Saving Heathcote’s oldest building

November 25, 2023 BY

Restored: Heathcote’s oldest surviving building now houses award-winning restaurant Chauncy. Photo: BARBARA SUNGAILA

HEATHCOTE’S oldest building has been fully-restored and is now home to critically-acclaimed restaurant Chauncy.

But when Jasper Hill Winery proprietors Ron and Elva Laughton purchased the run-down former survey office at 178 High Street in 2007, they were faced with the daunting task of bringing it back to life.

The 14-year project journey started with a trip to the newsagent and a conversation with Barbara Walker Donnelly who was launching her real estate career at the time.

“I went to buy the paper to read over Christmas,” Mr Laughton said. “But within five minutes of talking to Barb I was on the property.

“The hidden Georgian architecture and local stone enthralled me and right then I had this grand idea of restoring the building and turning it into a destination restaurant.

“My wife thought it was a bloody stupid idea, but then she went along with me.”

Ms Laughton reflected on the speed of the decision.

“We bought it incredibly fast,” she said. “I’ve often said it was a bit like John Lennon and his lost weekend when he went off without Yoko.

“Ron went off to buy the paper and came back with a house.”

Ms Walker-Donnelly said it was an ongoing joke between them.

“Even the day Chauncy opened, Ron gave a speech and pointed at me saying, ‘It’s her fault’,” she said.

For the Laughtons the restoration has been all about making a lasting contribution to the district.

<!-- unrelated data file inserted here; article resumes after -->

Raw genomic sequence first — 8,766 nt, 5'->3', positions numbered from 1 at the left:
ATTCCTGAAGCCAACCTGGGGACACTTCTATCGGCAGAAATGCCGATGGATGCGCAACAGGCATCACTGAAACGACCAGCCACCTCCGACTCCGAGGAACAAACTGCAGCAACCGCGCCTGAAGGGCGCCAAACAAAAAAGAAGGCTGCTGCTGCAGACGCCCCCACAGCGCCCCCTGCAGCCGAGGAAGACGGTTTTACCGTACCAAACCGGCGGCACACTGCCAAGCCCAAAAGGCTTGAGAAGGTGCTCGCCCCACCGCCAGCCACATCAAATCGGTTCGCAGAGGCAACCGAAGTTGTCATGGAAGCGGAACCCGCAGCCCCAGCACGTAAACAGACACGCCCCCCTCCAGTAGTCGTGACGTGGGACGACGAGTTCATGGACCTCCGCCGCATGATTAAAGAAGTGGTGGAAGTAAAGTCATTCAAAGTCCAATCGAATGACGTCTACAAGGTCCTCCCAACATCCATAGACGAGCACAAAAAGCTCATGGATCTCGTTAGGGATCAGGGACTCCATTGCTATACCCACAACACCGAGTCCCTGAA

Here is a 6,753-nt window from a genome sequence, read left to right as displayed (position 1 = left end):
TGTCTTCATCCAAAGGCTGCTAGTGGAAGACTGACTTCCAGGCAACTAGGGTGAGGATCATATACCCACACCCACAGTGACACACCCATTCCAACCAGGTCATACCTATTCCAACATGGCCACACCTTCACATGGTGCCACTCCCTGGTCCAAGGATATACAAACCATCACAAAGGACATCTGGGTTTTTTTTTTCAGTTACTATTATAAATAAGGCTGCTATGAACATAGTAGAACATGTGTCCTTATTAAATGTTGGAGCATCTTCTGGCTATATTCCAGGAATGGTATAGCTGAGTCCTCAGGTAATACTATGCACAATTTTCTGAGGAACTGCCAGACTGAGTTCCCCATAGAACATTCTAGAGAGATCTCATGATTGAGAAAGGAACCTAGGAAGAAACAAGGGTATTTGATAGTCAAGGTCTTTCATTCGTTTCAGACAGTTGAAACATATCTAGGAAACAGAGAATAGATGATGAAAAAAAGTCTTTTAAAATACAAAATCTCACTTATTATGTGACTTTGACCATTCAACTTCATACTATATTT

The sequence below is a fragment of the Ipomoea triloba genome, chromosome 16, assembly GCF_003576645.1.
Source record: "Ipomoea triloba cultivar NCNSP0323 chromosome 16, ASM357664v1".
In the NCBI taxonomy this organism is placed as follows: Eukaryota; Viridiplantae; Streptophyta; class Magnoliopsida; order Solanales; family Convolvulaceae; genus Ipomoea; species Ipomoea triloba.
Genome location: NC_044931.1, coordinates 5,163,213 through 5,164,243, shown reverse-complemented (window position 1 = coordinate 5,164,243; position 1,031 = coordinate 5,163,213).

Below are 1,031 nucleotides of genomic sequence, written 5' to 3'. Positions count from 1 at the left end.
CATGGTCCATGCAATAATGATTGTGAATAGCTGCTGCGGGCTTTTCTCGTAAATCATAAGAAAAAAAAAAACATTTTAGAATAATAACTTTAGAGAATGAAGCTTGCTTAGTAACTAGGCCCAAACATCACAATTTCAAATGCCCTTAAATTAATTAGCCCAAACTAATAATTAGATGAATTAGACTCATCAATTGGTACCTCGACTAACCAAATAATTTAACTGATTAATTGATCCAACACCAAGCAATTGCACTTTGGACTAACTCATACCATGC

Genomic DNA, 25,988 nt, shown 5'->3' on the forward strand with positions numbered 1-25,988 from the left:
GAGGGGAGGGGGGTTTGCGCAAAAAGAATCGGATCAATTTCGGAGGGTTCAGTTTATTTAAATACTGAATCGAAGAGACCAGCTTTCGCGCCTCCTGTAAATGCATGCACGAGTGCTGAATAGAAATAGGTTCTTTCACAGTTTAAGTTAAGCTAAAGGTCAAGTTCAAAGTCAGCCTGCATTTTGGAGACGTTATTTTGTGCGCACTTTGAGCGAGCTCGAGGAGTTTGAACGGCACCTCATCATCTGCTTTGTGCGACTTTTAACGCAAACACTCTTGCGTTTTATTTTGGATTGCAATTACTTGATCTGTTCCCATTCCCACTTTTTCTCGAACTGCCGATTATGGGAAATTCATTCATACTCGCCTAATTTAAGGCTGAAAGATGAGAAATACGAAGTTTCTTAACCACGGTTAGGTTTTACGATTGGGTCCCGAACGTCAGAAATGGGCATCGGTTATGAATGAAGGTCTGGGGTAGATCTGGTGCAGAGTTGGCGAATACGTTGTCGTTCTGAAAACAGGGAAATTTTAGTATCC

“Heathcote has been so good to me and my wife,” Mr Laughton said. “We’ve been here for over 40 years and I wanted to give back to Heathcote by giving back the oldest existing building.”

Ms Laughton said she was particularly proud of three things they had done in the region.

“It feels a bit pompous to say this,” she said, “but we kickstarted and helped promote the Heathcote wine industry.

“We brought in Chapoutier, the French wine company, and then the third is obviously Chauncy.

“There’s a charm to Heathcote and having Chauncy as a destination restaurant will only enhance it,” Ms Laughton said.

When it opened in 2021, it was the culmination of years of dedicated work bound by stringent heritage constraints.

Although the structure had been overlooked in the City of Greater Bendigo’s McIvor and Strathfieldsaye study in 2009, it was placed on the Victorian Heritage Register in 2010.

“I was very happy it was listed though,” Mr Laughton said. “It’s a very important building.”

At this point it comprised a sandstone core built in 1853/54 with a crumbling late 19th century weatherboard addition.

The sandstone section was one of ten survey offices built by the fledgling Colony of Victoria in the early 1850s, and is one of five that remain standing today.

It was initially home to Philip Chauncy who was district surveyor for Heathcote until 1861.

In 1872 Frederick John Spinks, a partner in Christie, Moore and Spinks store and mill, purchased the building as a residence and called it Helenslee in honour of his wife.

The family sold it to Dr Esler in 1896 and he renamed it Rathlin.

He was the first of a succession of doctors who lived and worked there, the last being Doctor Speed who retired in 1968.

The now-demolished weatherboard tower contained a dentist’s chair for many years. Photo: JT COLLINS/STATE LIBRARY OF VICTORIA

It was then a private home for several years.

The Laughtons had originally wanted to save the weatherboard extension as well as the sandstone section, but its condition made this impossible.

Mr Laughton said Heritage Victoria did not want a reproduction built and, in any case, the listing related only to the original part of the building.

“The timber structure was built in several stages dating from about 1875 to 1890,” he said. “We haven’t been able to pinpoint that exactly.

“It hasn’t really worried me that much because it was rotten.

“The timber building was dissolving, it was sinking into the soil and there was no floor, it had been eaten out.”

The former survey office was listed on the Victorian Heritage Register in 2010. Photo: BARBARA SUNGAILA